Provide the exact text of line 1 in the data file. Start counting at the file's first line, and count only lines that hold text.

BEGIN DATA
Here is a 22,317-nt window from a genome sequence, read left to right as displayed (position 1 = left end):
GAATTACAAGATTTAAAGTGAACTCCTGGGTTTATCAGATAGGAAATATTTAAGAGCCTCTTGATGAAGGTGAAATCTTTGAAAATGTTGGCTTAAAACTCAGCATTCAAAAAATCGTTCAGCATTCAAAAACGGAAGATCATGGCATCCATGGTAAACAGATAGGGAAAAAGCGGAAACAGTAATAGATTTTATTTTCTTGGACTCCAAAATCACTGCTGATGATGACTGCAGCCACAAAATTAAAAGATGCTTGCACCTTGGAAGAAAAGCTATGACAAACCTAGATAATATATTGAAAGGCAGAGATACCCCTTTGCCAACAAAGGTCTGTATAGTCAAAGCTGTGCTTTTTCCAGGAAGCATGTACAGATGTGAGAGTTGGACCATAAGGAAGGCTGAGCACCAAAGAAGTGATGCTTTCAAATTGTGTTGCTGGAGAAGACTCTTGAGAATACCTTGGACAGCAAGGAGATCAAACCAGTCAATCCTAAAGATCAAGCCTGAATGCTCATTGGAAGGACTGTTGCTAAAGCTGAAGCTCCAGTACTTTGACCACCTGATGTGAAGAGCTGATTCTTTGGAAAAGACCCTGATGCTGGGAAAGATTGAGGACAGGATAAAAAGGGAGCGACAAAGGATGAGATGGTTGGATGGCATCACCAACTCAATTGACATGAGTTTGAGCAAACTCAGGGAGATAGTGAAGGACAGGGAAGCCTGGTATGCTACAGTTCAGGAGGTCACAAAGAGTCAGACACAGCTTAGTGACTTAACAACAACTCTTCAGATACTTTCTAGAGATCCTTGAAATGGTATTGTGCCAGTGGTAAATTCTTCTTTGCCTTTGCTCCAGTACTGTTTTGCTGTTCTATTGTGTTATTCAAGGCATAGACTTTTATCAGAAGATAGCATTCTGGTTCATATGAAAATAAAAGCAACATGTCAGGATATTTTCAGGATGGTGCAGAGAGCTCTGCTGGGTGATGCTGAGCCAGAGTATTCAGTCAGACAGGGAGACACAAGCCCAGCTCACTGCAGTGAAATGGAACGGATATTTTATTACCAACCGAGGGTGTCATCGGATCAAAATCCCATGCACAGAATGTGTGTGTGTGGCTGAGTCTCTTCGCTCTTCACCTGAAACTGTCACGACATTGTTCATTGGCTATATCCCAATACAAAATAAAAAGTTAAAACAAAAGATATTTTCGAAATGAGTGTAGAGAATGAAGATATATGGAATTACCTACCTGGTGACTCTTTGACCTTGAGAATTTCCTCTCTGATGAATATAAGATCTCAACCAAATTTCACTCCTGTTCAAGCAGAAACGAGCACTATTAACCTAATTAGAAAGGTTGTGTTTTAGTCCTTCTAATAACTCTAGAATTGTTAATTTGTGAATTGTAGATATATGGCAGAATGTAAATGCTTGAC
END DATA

Here is a 22,317-nt window from a genome sequence, read left to right as displayed (position 1 = left end):